THE TIME IS RIGHT FOR A NEW SUNLAND ICON

Written on the 10 August 2012

THE TIME IS RIGHT FOR A NEW SUNLAND ICON

MARINER’S Cove on the Broadwater has been earmarked by the Sunland Group as its first iconic property development in more than a decade.

The ASX-listed company has withdrawn from Dubai and has placed Palazzo Versace on the market as it re-aligns its focus. It purchased land at Mariner’s Cove for $13.5 million in October and Sunland Group Managing Director Sahba Abedian says the time is right for the company to move forward with another project.

But Adedian is keeping details of the project under wraps before a likely unveiling of plans later this year.

“Mariner’s Cove is a fantastic location and it will be a key, iconic project for Sunland and one that we believe will create an environment that is quite unique on the Gold Coast architecturally,” he says.

“It will be a flagship project – there will be nothing quite like it on the Gold Coast. It will be an evolution for us.”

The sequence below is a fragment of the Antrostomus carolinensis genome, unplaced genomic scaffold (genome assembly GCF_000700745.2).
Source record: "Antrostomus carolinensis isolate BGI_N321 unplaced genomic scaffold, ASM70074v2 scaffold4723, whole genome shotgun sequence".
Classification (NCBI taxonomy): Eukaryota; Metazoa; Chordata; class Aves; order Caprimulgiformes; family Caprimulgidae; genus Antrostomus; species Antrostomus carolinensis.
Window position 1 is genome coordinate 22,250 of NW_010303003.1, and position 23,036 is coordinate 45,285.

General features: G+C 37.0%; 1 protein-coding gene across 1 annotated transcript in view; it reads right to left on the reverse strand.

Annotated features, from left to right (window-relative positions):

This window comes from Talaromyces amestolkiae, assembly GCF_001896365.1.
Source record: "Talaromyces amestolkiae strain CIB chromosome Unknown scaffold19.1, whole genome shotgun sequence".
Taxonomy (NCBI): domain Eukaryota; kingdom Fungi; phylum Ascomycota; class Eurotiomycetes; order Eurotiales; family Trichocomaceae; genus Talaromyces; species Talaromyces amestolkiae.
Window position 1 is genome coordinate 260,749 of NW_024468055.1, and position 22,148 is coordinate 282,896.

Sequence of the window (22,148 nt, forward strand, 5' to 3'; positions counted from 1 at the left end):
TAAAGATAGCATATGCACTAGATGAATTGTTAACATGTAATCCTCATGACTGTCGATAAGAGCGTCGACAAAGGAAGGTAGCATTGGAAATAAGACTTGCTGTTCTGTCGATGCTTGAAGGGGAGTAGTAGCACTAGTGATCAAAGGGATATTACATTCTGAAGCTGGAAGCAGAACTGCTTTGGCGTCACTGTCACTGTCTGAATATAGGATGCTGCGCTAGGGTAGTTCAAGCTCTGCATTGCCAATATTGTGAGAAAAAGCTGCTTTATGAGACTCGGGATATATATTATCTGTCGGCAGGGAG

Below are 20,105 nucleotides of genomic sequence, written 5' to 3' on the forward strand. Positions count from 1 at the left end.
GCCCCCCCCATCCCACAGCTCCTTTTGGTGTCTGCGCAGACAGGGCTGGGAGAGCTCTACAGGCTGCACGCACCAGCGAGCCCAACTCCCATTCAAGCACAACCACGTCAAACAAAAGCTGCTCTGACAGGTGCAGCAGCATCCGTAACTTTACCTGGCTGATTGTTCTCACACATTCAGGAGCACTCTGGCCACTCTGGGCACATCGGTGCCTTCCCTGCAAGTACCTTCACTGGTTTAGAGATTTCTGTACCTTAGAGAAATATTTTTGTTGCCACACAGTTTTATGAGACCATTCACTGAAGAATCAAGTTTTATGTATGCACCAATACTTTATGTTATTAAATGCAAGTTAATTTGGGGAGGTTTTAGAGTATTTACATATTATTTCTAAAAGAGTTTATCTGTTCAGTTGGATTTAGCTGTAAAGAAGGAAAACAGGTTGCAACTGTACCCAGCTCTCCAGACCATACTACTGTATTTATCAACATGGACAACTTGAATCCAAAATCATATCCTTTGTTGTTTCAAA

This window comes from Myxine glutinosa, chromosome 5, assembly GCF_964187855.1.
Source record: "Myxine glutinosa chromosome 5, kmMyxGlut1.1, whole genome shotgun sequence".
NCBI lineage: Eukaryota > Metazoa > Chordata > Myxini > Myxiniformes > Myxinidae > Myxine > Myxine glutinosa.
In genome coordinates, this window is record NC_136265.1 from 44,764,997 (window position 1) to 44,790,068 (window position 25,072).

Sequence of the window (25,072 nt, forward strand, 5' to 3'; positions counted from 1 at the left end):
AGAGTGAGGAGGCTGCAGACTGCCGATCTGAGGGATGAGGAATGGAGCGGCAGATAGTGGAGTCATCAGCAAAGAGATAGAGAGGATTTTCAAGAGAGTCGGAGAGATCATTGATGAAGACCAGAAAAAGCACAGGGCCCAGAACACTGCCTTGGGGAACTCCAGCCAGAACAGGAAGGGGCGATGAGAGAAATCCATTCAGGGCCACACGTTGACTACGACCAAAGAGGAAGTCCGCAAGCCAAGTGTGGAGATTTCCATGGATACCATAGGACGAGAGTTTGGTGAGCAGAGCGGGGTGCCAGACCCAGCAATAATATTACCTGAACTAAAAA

Sunland is no stranger to iconic properties. It built the Broadwater’s Palazzo Versace – the world’s first fashion-branded hotel – and Q1 tower at Surfers Paradise.

It has been almost five years since the Q1 opened and 12 since Palazzo Versace welcomed its first guests, Abedian says the time is right for another.

“Those projects took a lot of time and energy but with them came Sunland’s reputation for producing innovative architecture and we are looking forward to this new opportunity,” he says.

Palazzo Versace is on the market for $80 million, in part to fund the new iconic property. Expressions of interest closed late June and Sam McVay, from McVay Real Estate, which is marketing the property, says interest came from all over the world.

Suitors came from the US, Europe and Australia, but the most likely buyer is from Asia, says McVay. The sale comes 10 months after Sunland acquired full ownership of the property.

Abedian says it wasn’t an easy decision to sell a property with such iconic value to the company and when the property swap with the group’s partners in Dubai occurred in October, he wasn’t expecting to put it on the market.

But Sunland has had enough of managing hotels and simply wants to return to what it does best, designing and developing.

“We have to work for our core business, which is property development and secure strong returns for our long-term shareholders,” says Abedian.

Sunland is forecasting profit after tax for this financial year to be about $14 million.


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